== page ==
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Calcified Tissue International

, Volume 86, Issue 5, pp 350–358 | Cite as

Negative Association between Metabolic Syndrome and Bone Mineral Density in Koreans, Especially in Men

  • Ha Young Kim
  • Jae Won ChoeEmail author
  • Hong Kyu Kim
  • Sung Jin Bae
  • Beom Jun Kim
  • Seung Hun Lee
  • Jung-Min Koh
  • Ki Ok Han
  • Hyoung Moo Park
  • Ghi Su Kim
Article

Abstract

Cardiovascular disease and osteoporosis are thought to share common risk factors, and metabolic syndrome (MS) is composed of major risk factors for cardiovascular disease. This study was performed to investigate the relationships between specific MS components and bone mineral density (BMD). BMD was measured at the femoral neck of Korean men aged 40 years or more (n = 1,780) and postmenopausal women (n = 1,108) using dual-energy X-ray absorptiometry. We identified subjects with MS as defined by two criteria, International Diabetes Federation (IDF) and American Heart Association/National Heart, Lung, and Blood Institute (AHA/NHLBI). Body fat and lean mass were measured via bioimpedance analysis. The prevalence of MS was 19.8% and 7.7% in men and 20.8% and 11.6% in postmenopausal women according to the AHA/NHLBI definition and the IDF definition, respectively. After multivariate adjustment, femoral neck BMD was significantly lower in subjects with MS regardless of diagnostic criteria. BMD decreased as the number of MS components increased (P < 0.001 for trends in both sexes). Among MS components, waist circumference was the most important factor in this negative association. When multiple linear regression models were applied to each 5-kg weight stratum to test for a linear trend, waist circumference and fat mass were negatively associated with BMD and lean mass was positively associated with BMD in men but not in women. MS was associated with a lower BMD in Korean men and postmenopausal women, suggesting that visceral fat may lead to bone loss, especially in men.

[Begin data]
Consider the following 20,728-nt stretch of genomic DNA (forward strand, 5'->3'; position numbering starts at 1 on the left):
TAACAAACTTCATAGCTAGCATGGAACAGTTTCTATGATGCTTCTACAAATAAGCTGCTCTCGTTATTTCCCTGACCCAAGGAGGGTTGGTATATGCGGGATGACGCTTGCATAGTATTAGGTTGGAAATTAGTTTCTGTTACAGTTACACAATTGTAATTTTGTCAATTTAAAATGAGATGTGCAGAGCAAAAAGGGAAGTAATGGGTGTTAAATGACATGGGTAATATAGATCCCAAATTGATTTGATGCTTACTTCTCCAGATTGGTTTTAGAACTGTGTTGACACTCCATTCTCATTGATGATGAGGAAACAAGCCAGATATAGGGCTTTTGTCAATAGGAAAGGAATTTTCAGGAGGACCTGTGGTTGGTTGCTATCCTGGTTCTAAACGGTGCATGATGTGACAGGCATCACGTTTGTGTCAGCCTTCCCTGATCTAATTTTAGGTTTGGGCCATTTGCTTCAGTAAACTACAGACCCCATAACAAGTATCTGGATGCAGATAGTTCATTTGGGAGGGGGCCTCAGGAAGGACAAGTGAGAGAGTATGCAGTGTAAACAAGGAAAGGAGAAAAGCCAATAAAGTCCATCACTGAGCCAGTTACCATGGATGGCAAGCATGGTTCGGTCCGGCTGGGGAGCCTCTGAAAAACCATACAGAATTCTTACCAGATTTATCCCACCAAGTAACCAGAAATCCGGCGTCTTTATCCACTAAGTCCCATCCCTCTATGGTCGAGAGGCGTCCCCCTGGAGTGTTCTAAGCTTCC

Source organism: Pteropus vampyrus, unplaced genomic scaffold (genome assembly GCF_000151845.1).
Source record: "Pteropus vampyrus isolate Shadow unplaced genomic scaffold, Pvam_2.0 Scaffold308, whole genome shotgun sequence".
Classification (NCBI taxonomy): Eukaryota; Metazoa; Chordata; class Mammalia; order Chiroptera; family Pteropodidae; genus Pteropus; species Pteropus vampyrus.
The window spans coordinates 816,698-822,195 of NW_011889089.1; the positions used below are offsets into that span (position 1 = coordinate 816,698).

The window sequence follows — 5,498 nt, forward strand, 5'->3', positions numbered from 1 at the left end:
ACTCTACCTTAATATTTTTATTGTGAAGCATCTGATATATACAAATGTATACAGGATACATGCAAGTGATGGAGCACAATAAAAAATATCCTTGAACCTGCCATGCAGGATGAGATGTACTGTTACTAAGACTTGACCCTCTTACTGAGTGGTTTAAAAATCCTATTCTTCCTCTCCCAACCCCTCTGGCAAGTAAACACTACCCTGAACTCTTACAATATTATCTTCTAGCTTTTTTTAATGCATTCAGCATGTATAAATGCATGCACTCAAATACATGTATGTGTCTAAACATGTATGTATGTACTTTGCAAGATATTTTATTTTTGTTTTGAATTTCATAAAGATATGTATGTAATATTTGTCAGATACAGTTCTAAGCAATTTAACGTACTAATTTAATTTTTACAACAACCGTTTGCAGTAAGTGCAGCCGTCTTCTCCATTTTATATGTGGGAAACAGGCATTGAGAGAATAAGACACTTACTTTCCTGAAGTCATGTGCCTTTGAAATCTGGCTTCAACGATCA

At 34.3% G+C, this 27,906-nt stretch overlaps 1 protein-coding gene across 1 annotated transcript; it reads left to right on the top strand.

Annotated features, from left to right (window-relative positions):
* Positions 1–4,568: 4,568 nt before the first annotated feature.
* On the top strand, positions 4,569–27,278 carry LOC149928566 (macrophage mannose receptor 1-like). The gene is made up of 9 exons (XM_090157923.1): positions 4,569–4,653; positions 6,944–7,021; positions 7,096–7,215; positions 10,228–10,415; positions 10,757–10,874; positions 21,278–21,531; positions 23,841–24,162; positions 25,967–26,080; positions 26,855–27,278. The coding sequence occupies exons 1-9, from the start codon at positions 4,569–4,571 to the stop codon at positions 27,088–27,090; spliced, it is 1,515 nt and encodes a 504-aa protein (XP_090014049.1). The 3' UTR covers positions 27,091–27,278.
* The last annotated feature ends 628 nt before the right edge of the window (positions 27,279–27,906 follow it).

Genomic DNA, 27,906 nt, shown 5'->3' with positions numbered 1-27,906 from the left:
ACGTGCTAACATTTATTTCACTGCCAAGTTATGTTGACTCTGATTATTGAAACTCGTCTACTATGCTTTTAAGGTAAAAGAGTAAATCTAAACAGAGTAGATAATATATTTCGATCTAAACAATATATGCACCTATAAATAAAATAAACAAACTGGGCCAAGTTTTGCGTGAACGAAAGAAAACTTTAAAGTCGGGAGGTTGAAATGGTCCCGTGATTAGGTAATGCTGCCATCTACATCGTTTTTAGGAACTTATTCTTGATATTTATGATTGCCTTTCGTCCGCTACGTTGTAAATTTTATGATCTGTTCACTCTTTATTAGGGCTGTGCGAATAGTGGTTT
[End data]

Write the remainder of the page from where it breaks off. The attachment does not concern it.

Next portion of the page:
Keywords

Bone mineral density Metabolic syndrome Visceral fat 

Notes

Acknowledgements

This work was supported by funding from Novartis as well as grants from the Korea Healthcare Technology R&D Project and the Ministry for Health, Welfare, and Family Affairs, Republic of Korea (project A080256).

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Copyright information

© Springer Science+Business Media, LLC 2010

Authors and Affiliations

  • Ha Young Kim
    • 1
  • Jae Won Choe
    • 2
    Email author
  • Hong Kyu Kim
    • 2
  • Sung Jin Bae
    • 2
  • Beom Jun Kim
    • 3
  • Seung Hun Lee
    • 3
  • Jung-Min Koh
    • 3
  • Ki Ok Han
    • 4
  • Hyoung Moo Park
    • 5
  • Ghi Su Kim
    • 3
  1. 1.Division of Endocrinology and MetabolismUniversity of Wonkwang College of Medicine, Sanbon Medical CenterGunpoKorea
  2. 2.Health Promotion CenterUniversity of Ulsan College of Medicine, Asan Medical CenterSeoulKorea
  3. 3.Division of Endocrinology and MetabolismUniversity of Ulsan College of Medicine, Asan Medical CenterSeoulKorea
  4. 4.Department of MedicineUniversity of Kwandong College of Medicine, Cheil General Hospital and Women’s Healthcare CenterSeoulKorea
  5. 5.Department of Obstetrics and GynecologyUniversity of Chung-Ang College of MedicineSeoulKorea

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